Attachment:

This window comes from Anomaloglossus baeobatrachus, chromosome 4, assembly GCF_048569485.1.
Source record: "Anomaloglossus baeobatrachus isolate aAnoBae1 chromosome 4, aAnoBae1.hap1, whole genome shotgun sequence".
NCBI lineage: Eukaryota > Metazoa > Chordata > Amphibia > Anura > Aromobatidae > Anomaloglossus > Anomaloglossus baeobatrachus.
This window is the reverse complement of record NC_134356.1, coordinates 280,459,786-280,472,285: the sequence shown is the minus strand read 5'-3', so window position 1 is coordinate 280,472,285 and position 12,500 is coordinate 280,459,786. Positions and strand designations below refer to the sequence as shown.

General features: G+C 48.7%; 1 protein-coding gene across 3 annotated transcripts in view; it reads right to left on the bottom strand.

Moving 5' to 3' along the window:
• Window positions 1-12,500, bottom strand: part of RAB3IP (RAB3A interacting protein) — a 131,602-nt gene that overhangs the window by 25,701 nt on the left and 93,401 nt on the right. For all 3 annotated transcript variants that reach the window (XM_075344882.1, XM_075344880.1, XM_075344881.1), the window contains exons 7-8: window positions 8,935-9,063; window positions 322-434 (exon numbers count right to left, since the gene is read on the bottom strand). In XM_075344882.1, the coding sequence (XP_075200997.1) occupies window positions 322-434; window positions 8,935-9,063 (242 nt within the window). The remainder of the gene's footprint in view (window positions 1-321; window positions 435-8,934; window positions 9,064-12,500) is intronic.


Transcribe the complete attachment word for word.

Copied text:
This window comes from Anomaloglossus baeobatrachus, chromosome 4, assembly GCF_048569485.1.
Source record: "Anomaloglossus baeobatrachus isolate aAnoBae1 chromosome 4, aAnoBae1.hap1, whole genome shotgun sequence".
NCBI lineage: Eukaryota > Metazoa > Chordata > Amphibia > Anura > Aromobatidae > Anomaloglossus > Anomaloglossus baeobatrachus.
This window is the reverse complement of record NC_134356.1, coordinates 280,459,786-280,472,285: the sequence shown is the minus strand read 5'-3', so window position 1 is coordinate 280,472,285 and position 12,500 is coordinate 280,459,786. Positions and strand designations below refer to the sequence as shown.

General features: G+C 48.7%; 1 protein-coding gene across 3 annotated transcripts in view; it reads right to left on the bottom strand.

Moving 5' to 3' along the window:
• Window positions 1-12,500, bottom strand: part of RAB3IP (RAB3A interacting protein) — a 131,602-nt gene that overhangs the window by 25,701 nt on the left and 93,401 nt on the right. For all 3 annotated transcript variants that reach the window (XM_075344882.1, XM_075344880.1, XM_075344881.1), the window contains exons 7-8: window positions 8,935-9,063; window positions 322-434 (exon numbers count right to left, since the gene is read on the bottom strand). In XM_075344882.1, the coding sequence (XP_075200997.1) occupies window positions 322-434; window positions 8,935-9,063 (242 nt within the window). The remainder of the gene's footprint in view (window positions 1-321; window positions 435-8,934; window positions 9,064-12,500) is intronic.